The other aspect of people, showing itself more than ever in America now, is the aesthetic desire, good will: I want to see my relation to other people. I’ll take care of my individuality by valuing what’s not me. The fight in America is like the fight in every person: between contempt and aesthetics, ill will and justice. Aesthetic Realism is the means to understand that fight—and have aesthetics and justice win.

Ellen Reiss, Aesthetic Realism Chairman of Education


A Form of Contempt

By Eli Siegel

The next essay in Individualism Reconsidered is perhaps the most important in the book, though it’s about something not too well known. It is Riesman’s review of the 1946 novel by Helen Howe, We Happy Few. The novel, as I remember, did have some effect, but apparently it wasn’t written either by a Stendhal or a Dumas or, for that matter, a Mickey Spillane: it didn’t have the narrative liveliness that a novel is supposed to have. It didn’t have what Forever Amber had, and Gone with the Wind.

It is about a little group around Harvard, and this group wants to be distinguished. They feel that the first thing in being distinguished is not to take anything seriously, and also to think there’s a kind of subtlety or fineness of taste among the little group, or “the happy few,” which is not to be found elsewhere. This is Riesman on the group “of the Harvard faculty into which Dorothea [the main character] marries”:

Everything is “interesting”; nothing is serious—nothing, that is, except the bitter rivalries for prestige and place.

This goes on a good deal within college faculties. People are competitive. At the same time, “nothing is serious.”

There is a terrible striving always to be avant-garde....There is a standing rule for admission to the happy few, who call themselves “The Little Group”: never to be taken in by any person, idea or emotion.

Which means that as soon as you show any intensity you have been affected by a value, and then you cannot belong to this “happy few.” You’re supposed to maintain a moderate temperature about reality. That is the first requisite.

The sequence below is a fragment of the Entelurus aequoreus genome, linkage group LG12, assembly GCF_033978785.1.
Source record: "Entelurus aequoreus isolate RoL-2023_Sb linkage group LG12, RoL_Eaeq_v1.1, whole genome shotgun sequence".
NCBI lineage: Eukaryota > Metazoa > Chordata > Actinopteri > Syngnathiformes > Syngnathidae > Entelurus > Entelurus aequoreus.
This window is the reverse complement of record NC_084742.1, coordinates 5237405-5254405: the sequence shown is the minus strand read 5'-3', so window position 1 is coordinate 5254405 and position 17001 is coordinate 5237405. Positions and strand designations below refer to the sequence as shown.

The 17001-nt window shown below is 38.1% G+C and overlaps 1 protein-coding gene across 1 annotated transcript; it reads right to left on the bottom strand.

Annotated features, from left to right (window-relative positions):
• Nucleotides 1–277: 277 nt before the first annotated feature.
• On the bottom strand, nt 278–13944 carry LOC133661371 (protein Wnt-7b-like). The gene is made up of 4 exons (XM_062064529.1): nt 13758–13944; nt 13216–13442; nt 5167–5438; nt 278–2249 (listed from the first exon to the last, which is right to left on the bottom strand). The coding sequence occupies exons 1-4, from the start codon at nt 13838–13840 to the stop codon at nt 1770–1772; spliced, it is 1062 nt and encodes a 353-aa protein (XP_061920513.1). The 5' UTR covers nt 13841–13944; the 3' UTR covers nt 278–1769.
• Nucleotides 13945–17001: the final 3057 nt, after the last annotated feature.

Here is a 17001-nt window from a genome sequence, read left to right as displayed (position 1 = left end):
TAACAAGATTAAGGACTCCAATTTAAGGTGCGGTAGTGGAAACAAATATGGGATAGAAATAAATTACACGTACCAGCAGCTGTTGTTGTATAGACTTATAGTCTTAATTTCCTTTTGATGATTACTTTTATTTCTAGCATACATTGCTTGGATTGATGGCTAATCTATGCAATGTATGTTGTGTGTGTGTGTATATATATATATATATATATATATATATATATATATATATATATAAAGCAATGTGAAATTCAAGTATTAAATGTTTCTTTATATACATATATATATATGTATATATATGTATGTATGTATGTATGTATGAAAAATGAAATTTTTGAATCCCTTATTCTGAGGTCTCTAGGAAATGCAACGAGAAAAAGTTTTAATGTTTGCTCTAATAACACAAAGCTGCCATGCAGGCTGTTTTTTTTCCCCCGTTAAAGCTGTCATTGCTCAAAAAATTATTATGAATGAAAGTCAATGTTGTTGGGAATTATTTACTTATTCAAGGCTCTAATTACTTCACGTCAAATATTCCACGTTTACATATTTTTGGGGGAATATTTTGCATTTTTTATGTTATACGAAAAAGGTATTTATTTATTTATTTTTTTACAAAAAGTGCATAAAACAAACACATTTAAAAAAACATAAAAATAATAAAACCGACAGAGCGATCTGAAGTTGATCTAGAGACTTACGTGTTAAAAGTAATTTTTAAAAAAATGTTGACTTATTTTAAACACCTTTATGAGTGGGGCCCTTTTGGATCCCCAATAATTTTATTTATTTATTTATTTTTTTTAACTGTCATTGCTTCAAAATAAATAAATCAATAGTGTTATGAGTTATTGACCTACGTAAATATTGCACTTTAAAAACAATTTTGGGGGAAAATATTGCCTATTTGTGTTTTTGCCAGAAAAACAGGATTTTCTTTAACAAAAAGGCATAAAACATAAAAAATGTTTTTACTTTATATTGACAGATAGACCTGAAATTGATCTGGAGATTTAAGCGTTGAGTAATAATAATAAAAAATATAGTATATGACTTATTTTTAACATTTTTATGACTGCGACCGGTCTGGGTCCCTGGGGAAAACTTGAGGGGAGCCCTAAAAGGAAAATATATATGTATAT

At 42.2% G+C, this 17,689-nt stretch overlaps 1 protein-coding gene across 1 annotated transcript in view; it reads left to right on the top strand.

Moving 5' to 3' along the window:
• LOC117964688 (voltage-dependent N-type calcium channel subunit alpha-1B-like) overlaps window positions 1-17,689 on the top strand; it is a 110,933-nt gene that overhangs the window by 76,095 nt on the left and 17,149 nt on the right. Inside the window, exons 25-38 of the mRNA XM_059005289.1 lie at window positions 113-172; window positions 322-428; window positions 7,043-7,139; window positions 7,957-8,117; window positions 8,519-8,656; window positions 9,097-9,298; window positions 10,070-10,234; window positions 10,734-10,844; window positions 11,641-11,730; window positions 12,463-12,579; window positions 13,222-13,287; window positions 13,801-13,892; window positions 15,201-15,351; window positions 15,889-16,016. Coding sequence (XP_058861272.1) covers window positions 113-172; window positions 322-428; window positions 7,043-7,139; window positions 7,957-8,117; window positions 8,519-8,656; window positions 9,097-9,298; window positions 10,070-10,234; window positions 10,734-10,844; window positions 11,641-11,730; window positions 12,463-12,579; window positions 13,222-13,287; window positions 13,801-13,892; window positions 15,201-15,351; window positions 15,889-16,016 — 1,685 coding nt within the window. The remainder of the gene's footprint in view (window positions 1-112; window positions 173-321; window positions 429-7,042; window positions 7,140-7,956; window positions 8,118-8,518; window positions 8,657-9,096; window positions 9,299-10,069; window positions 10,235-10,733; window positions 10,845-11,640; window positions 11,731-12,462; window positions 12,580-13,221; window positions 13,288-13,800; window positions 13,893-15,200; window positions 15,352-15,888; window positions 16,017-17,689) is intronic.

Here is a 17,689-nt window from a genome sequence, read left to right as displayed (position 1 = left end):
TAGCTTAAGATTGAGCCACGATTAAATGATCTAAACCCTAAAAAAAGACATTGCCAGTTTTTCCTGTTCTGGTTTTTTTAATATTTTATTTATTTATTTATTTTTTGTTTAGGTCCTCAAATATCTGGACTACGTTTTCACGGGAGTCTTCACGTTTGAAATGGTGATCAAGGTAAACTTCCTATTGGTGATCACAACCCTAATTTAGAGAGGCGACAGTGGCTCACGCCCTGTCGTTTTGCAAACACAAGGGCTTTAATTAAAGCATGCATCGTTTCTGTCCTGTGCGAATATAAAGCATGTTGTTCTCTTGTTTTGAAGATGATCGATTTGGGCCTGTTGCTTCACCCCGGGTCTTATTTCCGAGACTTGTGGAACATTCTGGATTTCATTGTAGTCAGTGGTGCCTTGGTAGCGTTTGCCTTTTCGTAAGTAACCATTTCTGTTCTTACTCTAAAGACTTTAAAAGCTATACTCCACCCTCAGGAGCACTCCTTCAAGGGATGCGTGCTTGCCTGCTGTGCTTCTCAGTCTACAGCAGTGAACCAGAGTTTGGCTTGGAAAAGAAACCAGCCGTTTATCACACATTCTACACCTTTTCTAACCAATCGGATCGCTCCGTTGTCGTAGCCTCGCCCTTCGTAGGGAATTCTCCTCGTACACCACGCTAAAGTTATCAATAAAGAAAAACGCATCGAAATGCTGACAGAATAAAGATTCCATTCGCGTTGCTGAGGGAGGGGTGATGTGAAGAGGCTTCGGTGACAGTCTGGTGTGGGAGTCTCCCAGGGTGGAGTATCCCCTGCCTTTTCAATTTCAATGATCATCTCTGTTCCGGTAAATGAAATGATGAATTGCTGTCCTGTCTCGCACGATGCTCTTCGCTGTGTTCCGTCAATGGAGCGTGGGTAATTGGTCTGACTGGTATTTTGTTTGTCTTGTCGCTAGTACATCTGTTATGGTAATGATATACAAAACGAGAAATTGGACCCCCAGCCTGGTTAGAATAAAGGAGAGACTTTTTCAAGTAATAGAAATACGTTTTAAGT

Dorothea suffers. Her husband dies, and he has a kind of funeral that is as little like the ordinary funeral as possible—it keeps away intensity.

Riesman is constantly talking about how a person sees himself or herself. He implies that Dorothea Natwick did not, in a true sense, love herself:

The self-loving person is confident of his own self-evaluation. He does not need others for psychic security, but is capable of loving them as he loves himself. He has an erotic attitude towards the world, not a greedy one.

That phrase “an erotic attitude towards the world” is, as they used to say, by itself worth the price of admission to the Riesman panorama. What does it mean for a self to love itself? What is “psychic security”? What does it mean to be confident of your “own self-evaluation”?


Men Want Comfort—& Also Self-Respect

By Ernest DeFilippis

Just what I’d hoped for: Jennifer and me alone in the woodlands of Vermont, snuggled up on the rug in front of the fire. Jennifer was at her “best”—happy, adoring, unquestioning, with none of the annoying “moodiness,” which too often ruined our evenings together. But to my dismay, that gnawing, dull discomfort and restlessness, that vague sense of shame, which I thought I’d leave in New York, persisted. Here I was in what I considered the ideal scenario, and I still didn’t feel the deep ease and pleasure I so much wanted.

Some years later in an Aesthetic Realism class, Eli Siegel said to me: “Right now a man is with a woman and is going after a purpose and getting somewhere, and still feels uneasy. Do you want to use a woman to see everything fairly, or to have a resting place especially for you?”

EDeF. A resting place.

ES. What’s best?

EDeF. I need comfort, Mr. Siegel.

ES. I agree. But where are you going to get it? Have you been uncomfortable and not known why?

EDeF. Yes, very much.

ES. When we get comfort in the wrong way, we often feel uncomfortable later. You got discomfort from what you thought was comfort. The idea is to get comfort in a way that doesn’t betray the rest of your life. True comfort is where you’re proud of the way you get comfort.

Learning that there are two kinds of comfort, false and true, revolutionized my life. Comfort that has us respect ourselves comes from our deepest desire: to like the world, see meaning in it. Comfort that “betray[s] the rest of [our] life,” that makes us ashamed, comes from contempt, “the addition to self through the lessening of something else.” And in Self and World Eli Siegel writes: “The first victory of contempt is the feeling in people that they have the right to see other people and things pretty much as they please.”

I thought I’d be comfortable by getting rid of what I saw as a messy, bothersome world and making a separate, calmer world, where people existed to praise and console me and I didn’t have to do anything, including think.

For example, there was the time I was driving home with my girlfriend after an evening with friends. She said I was insensitive to what she felt at the gathering. I disagreed. She had the nerve to continue. I didn’t want to hear it. I yelled, “I don’t need this!,” jammed on the brakes, and got out of the car.